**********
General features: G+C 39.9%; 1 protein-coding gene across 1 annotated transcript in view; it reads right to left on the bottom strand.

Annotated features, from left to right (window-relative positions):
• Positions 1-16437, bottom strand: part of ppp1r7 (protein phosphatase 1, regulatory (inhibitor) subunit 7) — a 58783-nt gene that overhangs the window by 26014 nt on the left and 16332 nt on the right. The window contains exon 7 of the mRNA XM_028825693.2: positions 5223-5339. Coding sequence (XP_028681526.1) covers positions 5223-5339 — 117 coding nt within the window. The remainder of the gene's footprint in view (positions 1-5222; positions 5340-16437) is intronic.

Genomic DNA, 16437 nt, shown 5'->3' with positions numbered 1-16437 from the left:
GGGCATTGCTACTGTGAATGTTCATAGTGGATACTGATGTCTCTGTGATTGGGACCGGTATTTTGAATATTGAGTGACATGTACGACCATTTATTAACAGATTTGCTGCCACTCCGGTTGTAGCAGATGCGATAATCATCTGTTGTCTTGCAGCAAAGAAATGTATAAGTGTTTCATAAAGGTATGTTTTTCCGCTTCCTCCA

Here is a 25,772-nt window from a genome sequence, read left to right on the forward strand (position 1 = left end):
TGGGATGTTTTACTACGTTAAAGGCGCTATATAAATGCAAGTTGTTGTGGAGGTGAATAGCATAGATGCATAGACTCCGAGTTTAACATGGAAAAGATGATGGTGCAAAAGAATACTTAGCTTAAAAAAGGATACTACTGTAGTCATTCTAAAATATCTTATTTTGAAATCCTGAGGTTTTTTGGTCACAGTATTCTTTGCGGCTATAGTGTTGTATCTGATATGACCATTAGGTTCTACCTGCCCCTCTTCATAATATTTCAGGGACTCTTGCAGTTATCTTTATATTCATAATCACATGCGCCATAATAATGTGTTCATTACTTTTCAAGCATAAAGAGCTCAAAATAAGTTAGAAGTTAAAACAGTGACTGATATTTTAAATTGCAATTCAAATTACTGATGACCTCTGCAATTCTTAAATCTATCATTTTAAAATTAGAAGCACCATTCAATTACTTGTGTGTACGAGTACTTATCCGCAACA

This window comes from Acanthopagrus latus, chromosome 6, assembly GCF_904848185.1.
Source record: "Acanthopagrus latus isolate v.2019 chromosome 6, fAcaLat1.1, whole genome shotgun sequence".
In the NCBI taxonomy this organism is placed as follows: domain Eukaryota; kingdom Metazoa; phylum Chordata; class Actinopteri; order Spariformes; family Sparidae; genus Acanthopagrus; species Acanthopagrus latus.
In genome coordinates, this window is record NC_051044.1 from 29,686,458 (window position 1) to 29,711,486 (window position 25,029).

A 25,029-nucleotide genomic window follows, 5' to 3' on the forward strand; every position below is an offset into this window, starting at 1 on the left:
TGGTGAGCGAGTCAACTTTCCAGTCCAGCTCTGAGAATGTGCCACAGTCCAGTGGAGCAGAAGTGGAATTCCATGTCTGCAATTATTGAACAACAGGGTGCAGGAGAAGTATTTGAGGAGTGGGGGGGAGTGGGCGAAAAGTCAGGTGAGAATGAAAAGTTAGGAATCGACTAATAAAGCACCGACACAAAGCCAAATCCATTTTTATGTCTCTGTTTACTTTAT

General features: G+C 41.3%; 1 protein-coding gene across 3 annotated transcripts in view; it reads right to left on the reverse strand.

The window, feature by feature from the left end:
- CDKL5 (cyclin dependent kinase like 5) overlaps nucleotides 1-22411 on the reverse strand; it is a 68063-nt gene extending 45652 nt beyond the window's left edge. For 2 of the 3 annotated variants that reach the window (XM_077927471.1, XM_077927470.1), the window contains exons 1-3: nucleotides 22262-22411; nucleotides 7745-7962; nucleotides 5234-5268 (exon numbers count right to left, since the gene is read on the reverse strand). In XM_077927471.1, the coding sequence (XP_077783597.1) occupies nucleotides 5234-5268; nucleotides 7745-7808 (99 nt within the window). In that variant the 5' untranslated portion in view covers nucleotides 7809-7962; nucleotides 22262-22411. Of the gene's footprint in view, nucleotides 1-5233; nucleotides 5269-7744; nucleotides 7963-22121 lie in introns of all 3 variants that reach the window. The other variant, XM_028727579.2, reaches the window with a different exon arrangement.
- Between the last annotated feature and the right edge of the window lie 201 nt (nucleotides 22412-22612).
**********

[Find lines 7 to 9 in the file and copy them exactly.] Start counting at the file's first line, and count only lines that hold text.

TGGGATGTTTTACTACGTTAAAGGCGCTATATAAATGCAAGTTGTTGTGGAGGTGAATAGCATAGATGCATAGACTCCGAGTTTAACATGGAAAAGATGATGGTGCAAAAGAATACTTAGCTTAAAAAAGGATACTACTGTAGTCATTCTAAAATATCTTATTTTGAAATCCTGAGGTTTTTTGGTCACAGTATTCTTTGCGGCTATAGTGTTGTATCTGATATGACCATTAGGTTCTACCTGCCCCTCTTCATAATATTTCAGGGACTCTTGCAGTTATCTTTATATTCATAATCACATGCGCCATAATAATGTGTTCATTACTTTTCAAGCATAAAGAGCTCAAAATAAGTTAGAAGTTAAAACAGTGACTGATATTTTAAATTGCAATTCAAATTACTGATGACCTCTGCAATTCTTAAATCTATCATTTTAAAATTAGAAGCACCATTCAATTACTTGTGTGTACGAGTACTTATCCGCAACA

This window comes from Acanthopagrus latus, chromosome 6, assembly GCF_904848185.1.
Source record: "Acanthopagrus latus isolate v.2019 chromosome 6, fAcaLat1.1, whole genome shotgun sequence".